US 4607016 A
This invention is concerned with a narrowly-defined composition area of glasses in the alkaline earth aluminosilicate system especially suitable for fabricating tungsten-halogen lamp envelopes. The invention comprises the use of arsenic in the batch in such amounts as to yield about 0.17-0.3% by weight as analyzed in the glass as a secondary fining agent to insure a seed count no greater than 10/in3. The base glass compositions consist essentially, in weight percent, of about:
SiO2 64-68 BaO 0-5CaO 11-14 SrO 0-4Al2 O3 16.5-18.5 BaO + SrO 2-6.5______________________________________
1. A glass suitable as an envelope for a tungsten-halogen lamp and for sealing to molybdenum metal, said glass exhibiting a seed level no more than 10/in3, a strain point higher than 750° C., a coefficient of thermal expansion (0°-300° C.) between 42-44×10-7 /°C., a liquidus temperature below 1300° C., a viscosity at the liquidus of at least 40,000 poises, a viscosity of less than 1000 poises at temperatures no higher than 1520° C., and having a base composition consisting essentially, expressed in terms of weight percent on the oxide bases as calculated from the batch, of about 64-68% SiO2, 11-14% CaO, 16.5-18.5% Al2 O3, 2-6.5% BaO+SrO, consisting of 0-4% SrO and 0-5% BaO, an amount of sulfate at least equivalent to 5% CaSO4, but not more than about 20% CaSO4, and containing arsenic as analyzed in the glass in terms of As2 O3 of about 0.17-0.3% As2 O3.
2. A glass according to claim 1 wherein said base composition contains 3-6.5% BaO+SrO, consisting of 0-4% SrO and 0-5% in a molar ratio SrO:BaO ranging from 2:1-1:2, and contains arsenic as analyzed in the glass in terms of As2 O3 of about 0.2-0.3% As2 O3.
U.S. Pat. No. 4,302,250 provides a discussion of tungsten-halogen lamps and their advantage with respect to conventional incandescent lamps. The patent also describes the high temperature parameters under which such lamps operate and the extensive research undertaken to develop glasses demonstrating melting and forming capabilities suitable for mass producing lamp envelopes, as well as exhibiting the physical properties demanded for that application. As illustrative of that prior research, the patent cited U.S. Pat. Nos. 3,496,401, 3,978,362, 4,060,423, and 4,255,198, and noted that, whereas the alkaline earth aluminosilicate glasses disclosed in each of those patents had been fabricated into envelopes for tungsten-halogen lamps, none displayed optimal behavior for that utility either with respect to manufacturing capability or in terms of physical properties.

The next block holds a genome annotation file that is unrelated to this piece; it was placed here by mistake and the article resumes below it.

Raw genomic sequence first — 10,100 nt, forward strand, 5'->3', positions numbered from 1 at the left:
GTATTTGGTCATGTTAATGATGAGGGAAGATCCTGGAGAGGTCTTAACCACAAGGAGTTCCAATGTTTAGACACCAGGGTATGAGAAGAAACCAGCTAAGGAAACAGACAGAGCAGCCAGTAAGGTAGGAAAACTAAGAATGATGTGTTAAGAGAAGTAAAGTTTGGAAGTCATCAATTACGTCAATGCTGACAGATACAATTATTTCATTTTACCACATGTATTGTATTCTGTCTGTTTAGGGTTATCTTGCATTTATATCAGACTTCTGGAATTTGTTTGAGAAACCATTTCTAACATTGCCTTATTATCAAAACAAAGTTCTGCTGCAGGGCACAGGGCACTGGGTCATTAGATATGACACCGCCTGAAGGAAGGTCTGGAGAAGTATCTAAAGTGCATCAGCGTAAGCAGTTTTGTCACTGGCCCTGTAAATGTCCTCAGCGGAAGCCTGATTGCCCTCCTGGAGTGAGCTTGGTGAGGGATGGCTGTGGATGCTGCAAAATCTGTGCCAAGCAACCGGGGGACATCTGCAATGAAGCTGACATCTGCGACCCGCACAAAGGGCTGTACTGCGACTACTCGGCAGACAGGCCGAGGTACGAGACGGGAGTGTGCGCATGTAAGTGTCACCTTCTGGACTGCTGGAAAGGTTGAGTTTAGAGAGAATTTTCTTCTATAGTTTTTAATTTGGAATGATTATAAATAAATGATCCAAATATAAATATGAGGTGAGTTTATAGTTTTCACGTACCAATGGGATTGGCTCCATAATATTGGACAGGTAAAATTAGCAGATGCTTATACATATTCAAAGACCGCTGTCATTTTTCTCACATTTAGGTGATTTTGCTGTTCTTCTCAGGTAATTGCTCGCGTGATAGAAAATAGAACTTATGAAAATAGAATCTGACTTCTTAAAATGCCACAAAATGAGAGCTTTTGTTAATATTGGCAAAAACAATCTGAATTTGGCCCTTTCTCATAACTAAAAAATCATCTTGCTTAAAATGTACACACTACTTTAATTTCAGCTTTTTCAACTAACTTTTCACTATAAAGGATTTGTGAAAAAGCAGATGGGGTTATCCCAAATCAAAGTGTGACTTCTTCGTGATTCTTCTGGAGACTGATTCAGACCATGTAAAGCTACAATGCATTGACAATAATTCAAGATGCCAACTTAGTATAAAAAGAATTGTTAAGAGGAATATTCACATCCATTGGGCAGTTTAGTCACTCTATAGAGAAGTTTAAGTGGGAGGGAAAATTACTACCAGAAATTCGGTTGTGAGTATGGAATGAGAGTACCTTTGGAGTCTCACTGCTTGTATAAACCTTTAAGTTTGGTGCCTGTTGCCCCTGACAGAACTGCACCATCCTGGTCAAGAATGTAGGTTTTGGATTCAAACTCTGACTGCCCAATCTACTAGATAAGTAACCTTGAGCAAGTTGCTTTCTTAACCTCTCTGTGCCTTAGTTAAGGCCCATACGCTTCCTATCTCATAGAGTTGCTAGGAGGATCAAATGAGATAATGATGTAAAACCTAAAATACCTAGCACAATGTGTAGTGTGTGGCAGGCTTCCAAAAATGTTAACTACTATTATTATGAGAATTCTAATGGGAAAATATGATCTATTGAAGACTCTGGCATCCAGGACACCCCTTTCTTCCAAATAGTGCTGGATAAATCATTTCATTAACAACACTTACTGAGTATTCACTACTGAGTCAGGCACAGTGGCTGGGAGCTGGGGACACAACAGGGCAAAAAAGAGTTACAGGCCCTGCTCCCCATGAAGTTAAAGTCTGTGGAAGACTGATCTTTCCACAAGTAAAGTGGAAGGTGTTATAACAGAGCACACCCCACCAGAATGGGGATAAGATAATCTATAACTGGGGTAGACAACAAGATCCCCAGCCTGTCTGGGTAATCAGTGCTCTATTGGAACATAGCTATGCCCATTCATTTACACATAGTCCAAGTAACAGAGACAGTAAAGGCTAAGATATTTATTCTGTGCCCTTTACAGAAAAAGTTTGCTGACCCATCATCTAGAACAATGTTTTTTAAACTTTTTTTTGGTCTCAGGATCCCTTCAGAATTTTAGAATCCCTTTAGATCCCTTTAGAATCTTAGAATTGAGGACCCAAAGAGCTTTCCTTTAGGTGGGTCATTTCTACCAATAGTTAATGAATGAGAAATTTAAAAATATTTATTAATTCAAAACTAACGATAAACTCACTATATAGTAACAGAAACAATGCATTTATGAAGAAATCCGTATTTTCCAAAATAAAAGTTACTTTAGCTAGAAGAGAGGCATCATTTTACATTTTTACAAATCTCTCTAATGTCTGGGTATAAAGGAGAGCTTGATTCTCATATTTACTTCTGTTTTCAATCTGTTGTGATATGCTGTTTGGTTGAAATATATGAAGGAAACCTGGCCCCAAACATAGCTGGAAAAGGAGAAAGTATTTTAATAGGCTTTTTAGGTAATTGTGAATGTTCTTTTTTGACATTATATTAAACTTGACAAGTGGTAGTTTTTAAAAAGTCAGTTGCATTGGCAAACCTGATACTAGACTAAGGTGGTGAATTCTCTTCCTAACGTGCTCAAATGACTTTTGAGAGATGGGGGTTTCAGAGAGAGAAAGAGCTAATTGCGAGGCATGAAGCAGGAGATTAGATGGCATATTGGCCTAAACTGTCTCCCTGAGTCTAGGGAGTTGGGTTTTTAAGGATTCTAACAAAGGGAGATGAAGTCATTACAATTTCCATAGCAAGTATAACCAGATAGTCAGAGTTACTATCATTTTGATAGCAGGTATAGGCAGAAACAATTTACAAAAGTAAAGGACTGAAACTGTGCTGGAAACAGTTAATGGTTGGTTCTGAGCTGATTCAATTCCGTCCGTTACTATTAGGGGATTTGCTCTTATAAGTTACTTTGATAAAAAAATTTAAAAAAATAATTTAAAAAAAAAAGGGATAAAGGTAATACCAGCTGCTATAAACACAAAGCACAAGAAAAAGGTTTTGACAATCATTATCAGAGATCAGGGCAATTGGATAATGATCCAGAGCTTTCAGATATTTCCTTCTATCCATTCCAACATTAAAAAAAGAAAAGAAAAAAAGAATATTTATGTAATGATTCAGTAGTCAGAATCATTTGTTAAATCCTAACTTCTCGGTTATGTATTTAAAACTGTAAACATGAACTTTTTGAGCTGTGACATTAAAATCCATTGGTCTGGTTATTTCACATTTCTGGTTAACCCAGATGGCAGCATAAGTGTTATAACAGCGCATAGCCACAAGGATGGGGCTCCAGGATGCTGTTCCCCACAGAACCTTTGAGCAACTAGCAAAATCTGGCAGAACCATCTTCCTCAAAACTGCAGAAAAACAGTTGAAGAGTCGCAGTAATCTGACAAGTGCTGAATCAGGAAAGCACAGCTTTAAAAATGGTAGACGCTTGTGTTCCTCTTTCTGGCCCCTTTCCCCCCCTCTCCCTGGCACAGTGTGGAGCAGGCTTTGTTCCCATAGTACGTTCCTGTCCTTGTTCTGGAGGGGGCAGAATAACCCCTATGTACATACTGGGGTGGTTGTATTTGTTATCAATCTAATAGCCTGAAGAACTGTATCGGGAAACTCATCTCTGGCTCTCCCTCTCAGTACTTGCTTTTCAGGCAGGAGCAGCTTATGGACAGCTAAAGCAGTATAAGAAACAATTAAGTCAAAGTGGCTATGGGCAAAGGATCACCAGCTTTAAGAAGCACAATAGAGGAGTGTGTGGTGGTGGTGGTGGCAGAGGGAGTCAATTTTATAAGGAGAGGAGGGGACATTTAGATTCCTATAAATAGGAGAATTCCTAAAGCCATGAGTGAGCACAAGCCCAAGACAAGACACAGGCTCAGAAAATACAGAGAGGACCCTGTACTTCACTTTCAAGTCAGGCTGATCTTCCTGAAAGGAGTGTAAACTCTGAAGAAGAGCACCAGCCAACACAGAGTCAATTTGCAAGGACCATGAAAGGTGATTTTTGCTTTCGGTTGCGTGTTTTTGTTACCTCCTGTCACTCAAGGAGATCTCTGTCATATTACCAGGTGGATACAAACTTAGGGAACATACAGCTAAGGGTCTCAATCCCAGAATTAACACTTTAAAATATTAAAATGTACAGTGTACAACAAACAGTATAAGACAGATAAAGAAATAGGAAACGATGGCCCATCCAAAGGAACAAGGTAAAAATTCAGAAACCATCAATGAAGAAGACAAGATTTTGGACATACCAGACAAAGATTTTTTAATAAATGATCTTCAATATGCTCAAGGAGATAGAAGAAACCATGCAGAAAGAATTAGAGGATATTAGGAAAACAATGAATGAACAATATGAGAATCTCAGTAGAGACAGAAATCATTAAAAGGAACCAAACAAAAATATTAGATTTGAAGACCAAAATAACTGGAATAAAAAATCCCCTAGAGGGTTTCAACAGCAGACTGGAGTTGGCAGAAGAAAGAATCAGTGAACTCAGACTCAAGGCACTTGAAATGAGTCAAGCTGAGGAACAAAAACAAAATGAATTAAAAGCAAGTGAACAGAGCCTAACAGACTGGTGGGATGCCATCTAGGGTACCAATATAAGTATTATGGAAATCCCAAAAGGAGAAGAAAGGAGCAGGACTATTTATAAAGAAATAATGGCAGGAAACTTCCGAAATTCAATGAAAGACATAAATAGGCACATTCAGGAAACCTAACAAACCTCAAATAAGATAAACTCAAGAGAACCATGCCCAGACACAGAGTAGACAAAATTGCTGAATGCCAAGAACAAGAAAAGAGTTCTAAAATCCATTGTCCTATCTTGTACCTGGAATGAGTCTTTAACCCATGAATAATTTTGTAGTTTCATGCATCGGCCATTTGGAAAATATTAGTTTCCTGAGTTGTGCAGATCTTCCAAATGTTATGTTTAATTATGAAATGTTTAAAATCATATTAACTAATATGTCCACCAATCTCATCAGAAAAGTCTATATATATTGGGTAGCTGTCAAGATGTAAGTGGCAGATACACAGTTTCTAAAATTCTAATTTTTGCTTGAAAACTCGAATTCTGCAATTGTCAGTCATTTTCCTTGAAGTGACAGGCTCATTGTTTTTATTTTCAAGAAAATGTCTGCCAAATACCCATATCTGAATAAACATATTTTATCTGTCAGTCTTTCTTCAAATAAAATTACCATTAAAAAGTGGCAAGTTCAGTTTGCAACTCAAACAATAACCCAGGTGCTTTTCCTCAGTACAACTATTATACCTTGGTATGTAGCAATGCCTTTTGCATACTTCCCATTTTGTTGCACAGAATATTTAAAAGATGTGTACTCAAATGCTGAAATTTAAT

U.S. Pat. No. 4,302,250 is directed to glasses having melting and forming characteristics suitable for making glass tubing from which envelopes for tungsten-halogen lamps can be fabricated and which can be sealed to molybdenum metal, coupled with the physiochemical properties required in a glass exposed to the operating conditions of a tungsten-halogen lamp. Thus, the glasses of the patent were designed to exhibit a strain point higher than 750° C., a coefficent of thermal expansion (0°-300° C.) between 42-44×10-7 /°C., a liquidus temperature below 1300° C., a viscosity at the liquidus of at least 40,000 poises, and a viscosity of less than 1000 poises at temperatures no higher than 1520° C. Glasses manifesting those properties were prepared from the following straitly-defined ranges of components, expressed in terms of weight percent on the oxide basis:
______________________________________SiO2 64-68 BaO 0-5CaO 11-14 SrO 0-4Al2 O3 16.5-18.5 BaO + SrO 2-6.5______________________________________
In the most preferred glasses, both BaO and SrO will be present in a combined amount of at least 3% and in a molar ratio SrO:BaO ranging from about 2:1 to 1:2.
The exceptionally high strain points exhibited by the glasses of that patent are particularly advantageous in enabling lamp operation at temperatures more elevated than possible with the prior art alkaline earth aluminosilicate glasses. Unfortunately, however, the same high temperature capabilities which render those materials extremely attractive for lamp envelope applications also led to manufacturing problems. Specifically, tubing commercially produced therefrom contained an economically unacceptable level of seeds, despite the inclusion of a combined chloride/sulfate fining agent. Thus, alkaline earth aluminosilicate glasses such as are disclosed in that patent (and in the prior art patents discussed therein) have conventionally relied upon the use of chloride and/or sulfate for fining.